Despite the efforts of abolitionists and occasional sensationalized news coverage, there is little evidence that society as a whole has been deeply troubled by botched executions. As Robert Weisberg, law professor and director of the Stanford Criminal Justice Center, has observed “public opinion has been little affected by previous cases where executions were botched.”

But, beyond the headlines, what is crucial in assessing the political significance of Lockett’s botched execution is the context in which it occurred. Today the death penalty itself seems to be in decline. States such as New Jersey, New Mexico, Connecticut, Illinois, and Maryland all recently abolished capital punishment, and serious legislative debate about abolition is ongoing in Delaware, Kansas, Kentucky, Nebraska, South Dakota, and Washington, among others. 

 

Public support for the death penalty, while still high, is falling. In addition, the number of death sentences imposed by American courts has fallen steadily over the last two decades from a high of 315 in 1996 to only 80 in 2013. Likewise, the number of executions, after peaking at 98 in 1999, dropped to just 39 last year. Partially due to the increasing popularity of life without parole and a rash of death row exonerations, use of the death penalty has diminished to the point that only 15 states handed down a death sentence in 2013.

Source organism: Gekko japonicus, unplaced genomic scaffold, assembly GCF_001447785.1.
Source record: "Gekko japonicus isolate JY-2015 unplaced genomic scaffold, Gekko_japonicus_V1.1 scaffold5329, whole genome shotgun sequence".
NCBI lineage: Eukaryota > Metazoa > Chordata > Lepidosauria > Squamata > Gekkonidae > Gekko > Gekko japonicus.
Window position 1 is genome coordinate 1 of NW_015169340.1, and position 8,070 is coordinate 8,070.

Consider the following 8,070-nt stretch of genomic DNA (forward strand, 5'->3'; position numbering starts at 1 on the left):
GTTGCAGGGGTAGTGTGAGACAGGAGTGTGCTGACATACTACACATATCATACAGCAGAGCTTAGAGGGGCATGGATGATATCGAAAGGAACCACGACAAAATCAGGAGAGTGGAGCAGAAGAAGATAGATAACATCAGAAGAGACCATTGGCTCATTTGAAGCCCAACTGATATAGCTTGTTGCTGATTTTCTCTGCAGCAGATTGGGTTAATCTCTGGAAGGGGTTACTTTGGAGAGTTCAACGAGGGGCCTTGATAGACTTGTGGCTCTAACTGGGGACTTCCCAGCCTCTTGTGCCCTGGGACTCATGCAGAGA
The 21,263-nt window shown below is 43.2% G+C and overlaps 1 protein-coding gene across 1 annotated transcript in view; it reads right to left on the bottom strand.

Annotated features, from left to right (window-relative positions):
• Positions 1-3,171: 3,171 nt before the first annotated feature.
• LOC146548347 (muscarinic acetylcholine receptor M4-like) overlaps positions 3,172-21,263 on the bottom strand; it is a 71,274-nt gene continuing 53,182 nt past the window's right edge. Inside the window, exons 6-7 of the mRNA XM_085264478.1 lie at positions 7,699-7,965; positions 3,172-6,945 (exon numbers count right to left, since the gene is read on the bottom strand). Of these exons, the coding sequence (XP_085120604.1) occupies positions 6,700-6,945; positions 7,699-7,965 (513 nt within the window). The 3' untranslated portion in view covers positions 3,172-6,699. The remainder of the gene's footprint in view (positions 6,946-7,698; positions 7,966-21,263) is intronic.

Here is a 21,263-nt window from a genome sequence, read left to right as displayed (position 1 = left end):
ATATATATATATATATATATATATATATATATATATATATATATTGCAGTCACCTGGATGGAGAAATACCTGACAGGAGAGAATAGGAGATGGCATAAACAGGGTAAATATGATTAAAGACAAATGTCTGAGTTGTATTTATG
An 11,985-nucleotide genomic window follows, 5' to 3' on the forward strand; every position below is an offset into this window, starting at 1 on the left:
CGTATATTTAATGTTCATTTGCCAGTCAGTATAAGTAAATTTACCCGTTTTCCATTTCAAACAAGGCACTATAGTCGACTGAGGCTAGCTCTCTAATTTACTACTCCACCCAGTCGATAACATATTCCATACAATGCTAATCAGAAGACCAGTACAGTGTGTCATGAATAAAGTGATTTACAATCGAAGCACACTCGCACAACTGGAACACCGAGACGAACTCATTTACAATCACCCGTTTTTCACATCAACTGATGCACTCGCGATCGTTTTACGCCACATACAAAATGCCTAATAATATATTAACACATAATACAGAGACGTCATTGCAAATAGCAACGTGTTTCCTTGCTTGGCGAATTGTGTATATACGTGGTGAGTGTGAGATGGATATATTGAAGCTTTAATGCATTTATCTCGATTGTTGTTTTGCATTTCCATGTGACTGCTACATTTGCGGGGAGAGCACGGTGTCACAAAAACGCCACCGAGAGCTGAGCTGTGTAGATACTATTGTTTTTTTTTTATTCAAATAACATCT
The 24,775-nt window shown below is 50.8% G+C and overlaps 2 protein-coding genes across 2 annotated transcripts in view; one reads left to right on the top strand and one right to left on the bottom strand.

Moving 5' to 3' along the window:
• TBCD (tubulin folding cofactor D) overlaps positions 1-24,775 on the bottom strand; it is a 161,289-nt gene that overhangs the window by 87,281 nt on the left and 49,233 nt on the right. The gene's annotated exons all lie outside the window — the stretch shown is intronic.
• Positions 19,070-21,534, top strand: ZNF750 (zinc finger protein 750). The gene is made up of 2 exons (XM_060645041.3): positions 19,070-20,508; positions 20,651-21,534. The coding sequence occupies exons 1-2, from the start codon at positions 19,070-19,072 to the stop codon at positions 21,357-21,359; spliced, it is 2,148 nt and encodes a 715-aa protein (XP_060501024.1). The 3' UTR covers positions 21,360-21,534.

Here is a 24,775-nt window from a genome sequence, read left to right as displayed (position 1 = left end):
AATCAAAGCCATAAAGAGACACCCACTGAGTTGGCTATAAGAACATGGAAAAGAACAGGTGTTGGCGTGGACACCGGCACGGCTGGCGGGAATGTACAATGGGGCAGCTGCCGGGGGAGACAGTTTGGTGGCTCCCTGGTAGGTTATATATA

In this environment the failures of lethal injection may assume greater significance, offering an important additional reason for the American public and our political leaders to question whether we should continue to use the death penalty. As Americans worry about the risk of executing the innocent and the extraordinarily high financial cost of executions, and as state legislatures consider abolition, Clayton Lockett’s botched execution offers further evidence of the wisdom of Justice Harry Blackmun’s admonition that we should no longer “tinker with the machinery of death.”

Austin Sarat, associate dean of the faculty and William Nelson Cromwell Professor of Jurisprudence and Political Science at Amherst College, is the author of “Gruesome Spectacles: Botched Executions and America’s Death Penalty” (Stanford University Press).

Robert Henry Weaver is currently employed as a paralegal in the office of the Manhattan District Attorney.

Heather Richard is a paralegal at Sullivan & Cromwell LLP in downtown Manhattan.